The survival of mouth & pharyngeal cancer has increased in Estonia, but a large deficit compared to other European countries persists. For these sites, the RS estimates for Estonia in 2010–2016 have not yet reached those observed in Europe in 2000–2007 . The largest survival increase was seen for oral cavity cancers, but the latest estimates for both men and women still remain well below those observed for the Nordic countries . Relative survival of oropharyngeal cancers was 58% in Denmark in 2010–2014  and only 24% in our study. Stage at presentation is the most important prognostic factor for squamous cell head & neck cancers  and patients with advanced tumors show the shortest survival . The majority (62%) of mouth & pharyngeal cancers in Estonia in 2010–2016 presented in stage IV. Roughly, only ¼ of the patients in Estonia presented with an early disease, which is similar to United States, where approximately 29% of head & neck tumors were diagnosed as localized . We observed a huge gender gap in survival for all mouth & pharyngeal cancers, but particularly for oropharyngeal and salivary gland cancers. Significantly later stage at diagnosis for mouth & pharyngeal cancers among men compared to women (proportion of stage IV tumors 65% in men and 52% in women, p < 0.001, data not shown) is one potential explanation. Male sex has been found to be a predictor of late-stage head & neck cancer, together with increased age, black race, absence of health insurance and tumor site . A significant female survival advantage was found in Estonia for five of the nine studied common solid tumors, including mouth & pharyngeal tumors, even after adjusting for age, stage and subsite, suggesting the role of less co-morbidities, higher treatment compliance and better health behavior among women . Smoking status has an impact on survival even in long-term [47, 48], and differences in smoking prevalence and intensity (both before and after diagnosis) might partially explain sex differences. Recent studies elsewhere have shown a change in the profile of oropharyngeal cancer patients towards non-smokers, younger age at diagnosis with better performance status, less co-morbidities and HPV-positivity [49–51]. HPV-positive patients have displayed better overall survival and progression-free survival in comparison to HPV-negative cancer patients indicating separate risk factors, treatment response and prognosis for the disease [48, 50]. The persistently low survival observed in our study, however, suggests the predominance of tobacco- and alcohol-related cancers in Estonia.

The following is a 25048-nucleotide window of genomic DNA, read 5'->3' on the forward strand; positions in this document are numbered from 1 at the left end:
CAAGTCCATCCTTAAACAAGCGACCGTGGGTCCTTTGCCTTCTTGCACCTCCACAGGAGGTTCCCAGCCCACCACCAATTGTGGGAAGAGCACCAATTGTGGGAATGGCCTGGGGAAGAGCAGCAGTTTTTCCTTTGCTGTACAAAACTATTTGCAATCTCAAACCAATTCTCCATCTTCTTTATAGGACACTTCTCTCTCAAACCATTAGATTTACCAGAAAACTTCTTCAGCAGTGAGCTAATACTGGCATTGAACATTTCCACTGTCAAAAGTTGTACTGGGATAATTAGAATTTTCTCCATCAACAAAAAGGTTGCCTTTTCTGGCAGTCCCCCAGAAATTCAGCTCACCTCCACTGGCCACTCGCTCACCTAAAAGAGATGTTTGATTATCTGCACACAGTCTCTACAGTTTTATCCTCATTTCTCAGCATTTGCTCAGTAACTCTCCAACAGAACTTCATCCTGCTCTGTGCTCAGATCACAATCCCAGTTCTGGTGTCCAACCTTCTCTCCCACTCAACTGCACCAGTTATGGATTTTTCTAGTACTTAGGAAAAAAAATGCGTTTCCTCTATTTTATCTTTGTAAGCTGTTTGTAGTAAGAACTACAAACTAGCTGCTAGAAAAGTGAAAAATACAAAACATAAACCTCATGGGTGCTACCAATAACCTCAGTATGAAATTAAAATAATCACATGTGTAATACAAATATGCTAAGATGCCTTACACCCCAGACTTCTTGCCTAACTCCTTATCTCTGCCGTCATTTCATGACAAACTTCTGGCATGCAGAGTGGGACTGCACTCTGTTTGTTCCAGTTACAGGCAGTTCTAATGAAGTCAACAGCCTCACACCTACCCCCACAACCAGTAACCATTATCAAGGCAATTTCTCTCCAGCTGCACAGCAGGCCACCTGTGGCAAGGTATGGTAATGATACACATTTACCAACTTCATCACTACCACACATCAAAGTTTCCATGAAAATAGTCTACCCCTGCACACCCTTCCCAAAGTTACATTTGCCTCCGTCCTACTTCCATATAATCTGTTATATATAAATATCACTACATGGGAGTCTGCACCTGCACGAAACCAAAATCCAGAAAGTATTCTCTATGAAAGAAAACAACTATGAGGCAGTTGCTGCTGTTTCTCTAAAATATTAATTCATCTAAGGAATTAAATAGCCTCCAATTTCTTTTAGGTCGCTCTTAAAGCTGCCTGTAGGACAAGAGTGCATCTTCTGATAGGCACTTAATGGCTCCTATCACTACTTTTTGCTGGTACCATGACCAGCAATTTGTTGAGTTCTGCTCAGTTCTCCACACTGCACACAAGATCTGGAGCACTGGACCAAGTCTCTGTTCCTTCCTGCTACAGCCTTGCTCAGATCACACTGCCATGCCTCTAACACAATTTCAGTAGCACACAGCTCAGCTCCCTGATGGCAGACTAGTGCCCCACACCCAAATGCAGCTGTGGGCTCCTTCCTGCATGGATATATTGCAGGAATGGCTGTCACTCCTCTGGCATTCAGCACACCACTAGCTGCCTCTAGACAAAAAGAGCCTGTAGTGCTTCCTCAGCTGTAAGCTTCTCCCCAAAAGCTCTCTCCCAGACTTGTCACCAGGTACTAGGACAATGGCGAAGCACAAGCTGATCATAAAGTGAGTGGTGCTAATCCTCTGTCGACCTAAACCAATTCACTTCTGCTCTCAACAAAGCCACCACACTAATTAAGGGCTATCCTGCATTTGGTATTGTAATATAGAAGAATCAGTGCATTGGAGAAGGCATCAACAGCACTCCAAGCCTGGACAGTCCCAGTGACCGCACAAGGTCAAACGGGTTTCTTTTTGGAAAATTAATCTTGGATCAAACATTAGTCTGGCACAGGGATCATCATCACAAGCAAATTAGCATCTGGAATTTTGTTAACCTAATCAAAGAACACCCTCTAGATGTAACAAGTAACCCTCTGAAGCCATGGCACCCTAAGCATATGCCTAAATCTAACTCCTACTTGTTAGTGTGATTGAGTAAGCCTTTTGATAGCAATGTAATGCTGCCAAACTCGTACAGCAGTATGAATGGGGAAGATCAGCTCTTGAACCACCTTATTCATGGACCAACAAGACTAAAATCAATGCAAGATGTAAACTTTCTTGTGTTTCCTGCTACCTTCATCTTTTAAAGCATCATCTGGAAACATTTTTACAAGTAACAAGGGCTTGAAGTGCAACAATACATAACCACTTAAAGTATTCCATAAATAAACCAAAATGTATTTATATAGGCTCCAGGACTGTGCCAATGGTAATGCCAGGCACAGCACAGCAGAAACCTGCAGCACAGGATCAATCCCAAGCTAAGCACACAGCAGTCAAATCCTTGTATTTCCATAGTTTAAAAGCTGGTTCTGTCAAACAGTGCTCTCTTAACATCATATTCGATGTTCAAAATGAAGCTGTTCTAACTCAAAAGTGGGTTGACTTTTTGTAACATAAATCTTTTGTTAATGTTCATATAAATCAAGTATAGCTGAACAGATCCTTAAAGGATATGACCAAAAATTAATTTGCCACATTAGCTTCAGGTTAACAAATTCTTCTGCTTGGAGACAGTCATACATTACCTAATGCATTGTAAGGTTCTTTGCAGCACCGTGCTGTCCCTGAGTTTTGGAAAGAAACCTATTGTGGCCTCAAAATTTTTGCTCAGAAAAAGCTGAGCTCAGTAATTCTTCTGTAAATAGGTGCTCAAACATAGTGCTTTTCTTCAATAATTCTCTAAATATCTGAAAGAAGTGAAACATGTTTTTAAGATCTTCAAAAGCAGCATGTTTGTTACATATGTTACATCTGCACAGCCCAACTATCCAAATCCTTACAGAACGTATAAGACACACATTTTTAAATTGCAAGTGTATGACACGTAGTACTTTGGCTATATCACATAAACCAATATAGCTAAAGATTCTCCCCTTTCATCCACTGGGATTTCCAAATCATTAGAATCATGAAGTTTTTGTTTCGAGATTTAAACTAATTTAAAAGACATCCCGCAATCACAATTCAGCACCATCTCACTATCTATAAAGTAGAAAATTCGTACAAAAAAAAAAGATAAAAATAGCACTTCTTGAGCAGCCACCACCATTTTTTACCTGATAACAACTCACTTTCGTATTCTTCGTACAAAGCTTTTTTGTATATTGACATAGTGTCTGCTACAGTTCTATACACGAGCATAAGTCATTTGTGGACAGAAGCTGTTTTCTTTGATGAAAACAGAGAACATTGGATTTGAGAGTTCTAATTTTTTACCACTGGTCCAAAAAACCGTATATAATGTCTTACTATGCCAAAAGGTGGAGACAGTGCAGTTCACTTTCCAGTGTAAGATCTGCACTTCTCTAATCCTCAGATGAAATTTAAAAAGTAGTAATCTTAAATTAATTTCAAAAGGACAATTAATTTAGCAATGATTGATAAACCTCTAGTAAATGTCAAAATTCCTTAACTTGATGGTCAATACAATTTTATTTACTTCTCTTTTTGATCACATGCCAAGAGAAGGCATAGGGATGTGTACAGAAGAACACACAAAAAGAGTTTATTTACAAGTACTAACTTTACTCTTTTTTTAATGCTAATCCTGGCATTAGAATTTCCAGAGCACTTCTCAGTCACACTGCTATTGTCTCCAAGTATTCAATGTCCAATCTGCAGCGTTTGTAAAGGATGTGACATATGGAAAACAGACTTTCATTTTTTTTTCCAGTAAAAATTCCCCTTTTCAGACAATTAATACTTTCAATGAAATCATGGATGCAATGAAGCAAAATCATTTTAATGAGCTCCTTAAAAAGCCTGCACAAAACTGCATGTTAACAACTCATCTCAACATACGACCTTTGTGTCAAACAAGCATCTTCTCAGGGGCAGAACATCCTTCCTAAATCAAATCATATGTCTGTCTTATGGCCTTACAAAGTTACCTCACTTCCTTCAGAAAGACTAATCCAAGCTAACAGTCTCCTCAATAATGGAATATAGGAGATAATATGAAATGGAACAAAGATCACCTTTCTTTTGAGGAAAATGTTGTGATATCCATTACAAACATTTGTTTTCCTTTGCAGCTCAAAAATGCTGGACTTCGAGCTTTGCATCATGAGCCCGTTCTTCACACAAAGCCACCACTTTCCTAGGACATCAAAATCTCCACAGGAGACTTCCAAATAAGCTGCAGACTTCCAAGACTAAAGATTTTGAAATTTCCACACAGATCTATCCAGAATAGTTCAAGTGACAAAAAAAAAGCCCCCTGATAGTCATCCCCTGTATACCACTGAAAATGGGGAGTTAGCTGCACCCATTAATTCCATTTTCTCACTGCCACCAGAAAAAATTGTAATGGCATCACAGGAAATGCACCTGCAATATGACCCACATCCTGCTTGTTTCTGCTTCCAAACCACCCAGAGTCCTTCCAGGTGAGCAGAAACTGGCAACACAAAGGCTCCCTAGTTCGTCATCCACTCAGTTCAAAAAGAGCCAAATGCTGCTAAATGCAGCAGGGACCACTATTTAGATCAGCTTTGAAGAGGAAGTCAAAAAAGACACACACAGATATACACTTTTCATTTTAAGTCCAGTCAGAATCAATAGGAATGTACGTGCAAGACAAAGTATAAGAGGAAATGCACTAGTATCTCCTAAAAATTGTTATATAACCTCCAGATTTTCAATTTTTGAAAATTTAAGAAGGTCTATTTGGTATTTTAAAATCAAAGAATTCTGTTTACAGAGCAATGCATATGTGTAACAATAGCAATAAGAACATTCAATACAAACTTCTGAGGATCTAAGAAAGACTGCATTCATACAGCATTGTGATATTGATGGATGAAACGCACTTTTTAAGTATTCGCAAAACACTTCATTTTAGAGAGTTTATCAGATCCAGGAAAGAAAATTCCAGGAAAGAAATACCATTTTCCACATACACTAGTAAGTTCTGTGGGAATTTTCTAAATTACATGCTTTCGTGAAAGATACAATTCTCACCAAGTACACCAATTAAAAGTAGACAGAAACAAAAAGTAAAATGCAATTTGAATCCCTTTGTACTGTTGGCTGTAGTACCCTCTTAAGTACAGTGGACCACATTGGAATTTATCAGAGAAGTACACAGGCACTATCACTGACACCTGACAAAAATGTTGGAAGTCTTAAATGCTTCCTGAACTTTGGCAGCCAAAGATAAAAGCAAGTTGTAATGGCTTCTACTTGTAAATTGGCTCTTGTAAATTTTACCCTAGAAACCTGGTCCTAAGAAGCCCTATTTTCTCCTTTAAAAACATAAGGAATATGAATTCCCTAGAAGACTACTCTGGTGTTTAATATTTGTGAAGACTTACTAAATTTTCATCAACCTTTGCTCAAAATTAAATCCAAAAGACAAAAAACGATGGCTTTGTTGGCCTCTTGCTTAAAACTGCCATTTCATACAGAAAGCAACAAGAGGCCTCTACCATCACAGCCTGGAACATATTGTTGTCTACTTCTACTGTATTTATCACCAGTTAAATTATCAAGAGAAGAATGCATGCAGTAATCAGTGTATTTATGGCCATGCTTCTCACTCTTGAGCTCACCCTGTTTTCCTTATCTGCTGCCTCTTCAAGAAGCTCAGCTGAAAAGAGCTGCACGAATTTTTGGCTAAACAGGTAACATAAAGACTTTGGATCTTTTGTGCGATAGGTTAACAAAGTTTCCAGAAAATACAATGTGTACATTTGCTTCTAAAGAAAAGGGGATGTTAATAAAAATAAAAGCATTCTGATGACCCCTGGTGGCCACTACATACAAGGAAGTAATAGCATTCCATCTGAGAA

Patients with head & neck cancer are known to have a higher comorbidity burden in comparison to general population , which may influence the choice of treatment modality and has a significant negative impact on their survival outcome [53, 54]. Estonian cancer patients have been shown to have more comorbidities than their European counterparts  and this may be particularly true for patients with health behavior-related cancers. Moreover, we also observed a large age difference in mouth & pharyngeal cancer survival, over 20 percentage points in favor of the youngest age group (49% for age < 50, 27% for age ≥ 70 years, data not shown).
Treatment possibilities in terms of timely access to radiotherapy, use of concomitant chemoradiation, adequate palliative care, social support and rehabilitation, utilization of PET-scan for better diagnostics, and centralization of head and neck cancer patients into specialized units are key clinical factors for ensuring the best possible outcomes. Head & neck cancers are mainly treated at one comprehensive cancer center in Estonia. However, the availability of radiotherapy has been severely hindered due to low number of radiotherapy treatment machines up until 2012 . This deficit has caused prolonged waiting times, which have been shown to cause progress of head & neck cancers to next stage . In 2012, less than 60% of patients in Estonia who would have required at least one radiotherapy course were actually treated . The total number of linear accelerators per million inhabitants increased to 4.6 only in 2016, and this recent improvement had no effect on our results.
In EUROCARE-5, the survival deficit of Estonian laryngeal cancer patients compared to those in Central or Northern Europe exceeded 10 percent units . There has been a steady increase and the most recent survival estimates in this study for both men and women are close to those observed in Finland for 2012–2016 . In contrast to Estonia and Finland, men have higher survival for laryngeal cancer than women in other Nordic countries .
Thyroid cancer survival in Estonia is good and higher than in Denmark in 2010–2014, where the five-year RS estimates were 82% in women and 74% in men, and 91% for papillary and 80% for follicular cancer . Our results for both sexes are well comparable with NORDCAN estimates for all Nordic countries . Nevertheless, the gender survival gap of 12 percentage units was larger in Estonia than in the Nordic countries. One possible explanation for women’s survival advantage is that they have higher proportion of papillary tumors than men (67% vs 55%, data not shown), and women have their tumors diagnosed at a significantly earlier stage (stage I proportion 44% for women, 26% for men, data not shown). Also, overdiagnosis may be more common among women, inflating survival estimates .
The main strength of our study was the use of high-quality population-based cancer registry data over a 20-year period. Another strength was the availability of relatively complete TNM-stage information for recent years, as the proportion of unknown stage did not exceed 11% for any site.
The main limitations of the current study were the lack of individual data on major behavioral, socioeconomic and other risk factors, most importantly HPV-status, smoking and alcohol consumption habits, and comorbidities, as well as data on diagnostic and treatment delays and treatment compliance. Small numbers prevented more specific analysis of incidence and survival trends (e.g. by site/morphology and age).